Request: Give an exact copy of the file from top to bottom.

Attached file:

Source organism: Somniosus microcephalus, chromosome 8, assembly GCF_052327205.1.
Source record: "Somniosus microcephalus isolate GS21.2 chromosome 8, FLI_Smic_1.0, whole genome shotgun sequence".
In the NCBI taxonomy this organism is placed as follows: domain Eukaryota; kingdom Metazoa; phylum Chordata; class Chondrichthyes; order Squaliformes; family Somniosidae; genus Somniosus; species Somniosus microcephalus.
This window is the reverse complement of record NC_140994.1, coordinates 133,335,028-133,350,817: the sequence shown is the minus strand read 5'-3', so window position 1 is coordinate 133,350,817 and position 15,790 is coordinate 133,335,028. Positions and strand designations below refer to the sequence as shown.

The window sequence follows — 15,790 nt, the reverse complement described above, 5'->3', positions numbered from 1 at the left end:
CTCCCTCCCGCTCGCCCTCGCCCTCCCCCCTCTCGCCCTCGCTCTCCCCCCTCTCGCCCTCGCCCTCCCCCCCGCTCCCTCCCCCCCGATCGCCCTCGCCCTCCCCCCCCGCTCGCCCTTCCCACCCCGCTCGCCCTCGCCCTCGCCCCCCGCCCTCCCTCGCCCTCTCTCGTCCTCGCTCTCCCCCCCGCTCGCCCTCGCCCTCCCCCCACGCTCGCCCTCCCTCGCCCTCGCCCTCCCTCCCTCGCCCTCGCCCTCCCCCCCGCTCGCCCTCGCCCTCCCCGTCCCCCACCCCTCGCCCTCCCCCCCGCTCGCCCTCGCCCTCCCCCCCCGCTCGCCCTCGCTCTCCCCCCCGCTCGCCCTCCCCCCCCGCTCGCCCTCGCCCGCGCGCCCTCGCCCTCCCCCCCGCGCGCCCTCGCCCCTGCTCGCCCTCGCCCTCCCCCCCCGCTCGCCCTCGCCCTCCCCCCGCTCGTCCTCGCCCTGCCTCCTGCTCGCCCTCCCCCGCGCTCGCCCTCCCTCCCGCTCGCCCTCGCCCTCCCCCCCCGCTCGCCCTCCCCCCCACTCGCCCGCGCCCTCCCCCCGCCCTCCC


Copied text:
Source organism: Somniosus microcephalus, chromosome 8, assembly GCF_052327205.1.
Source record: "Somniosus microcephalus isolate GS21.2 chromosome 8, FLI_Smic_1.0, whole genome shotgun sequence".
In the NCBI taxonomy this organism is placed as follows: domain Eukaryota; kingdom Metazoa; phylum Chordata; class Chondrichthyes; order Squaliformes; family Somniosidae; genus Somniosus; species Somniosus microcephalus.
This window is the reverse complement of record NC_140994.1, coordinates 133,335,028-133,350,817: the sequence shown is the minus strand read 5'-3', so window position 1 is coordinate 133,350,817 and position 15,790 is coordinate 133,335,028. Positions and strand designations below refer to the sequence as shown.

The window sequence follows — 15,790 nt, the reverse complement described above, 5'->3', positions numbered from 1 at the left end:
CTCCCTCCCGCTCGCCCTCGCCCTCCCCCCTCTCGCCCTCGCTCTCCCCCCTCTCGCCCTCGCCCTCCCCCCCGCTCCCTCCCCCCCGATCGCCCTCGCCCTCCCCCCCCGCTCGCCCTTCCCACCCCGCTCGCCCTCGCCCTCGCCCCCCGCCCTCCCTCGCCCTCTCTCGTCCTCGCTCTCCCCCCCGCTCGCCCTCGCCCTCCCCCCACGCTCGCCCTCCCTCGCCCTCGCCCTCCCTCCCTCGCCCTCGCCCTCCCCCCCGCTCGCCCTCGCCCTCCCCGTCCCCCACCCCTCGCCCTCCCCCCCGCTCGCCCTCGCCCTCCCCCCCCGCTCGCCCTCGCTCTCCCCCCCGCTCGCCCTCCCCCCCCGCTCGCCCTCGCCCGCGCGCCCTCGCCCTCCCCCCCGCGCGCCCTCGCCCCTGCTCGCCCTCGCCCTCCCCCCCCGCTCGCCCTCGCCCTCCCCCCGCTCGTCCTCGCCCTGCCTCCTGCTCGCCCTCCCCCGCGCTCGCCCTCCCTCCCGCTCGCCCTCGCCCTCCCCCCCCGCTCGCCCTCCCCCCCACTCGCCCGCGCCCTCCCCCCGCCCTCCC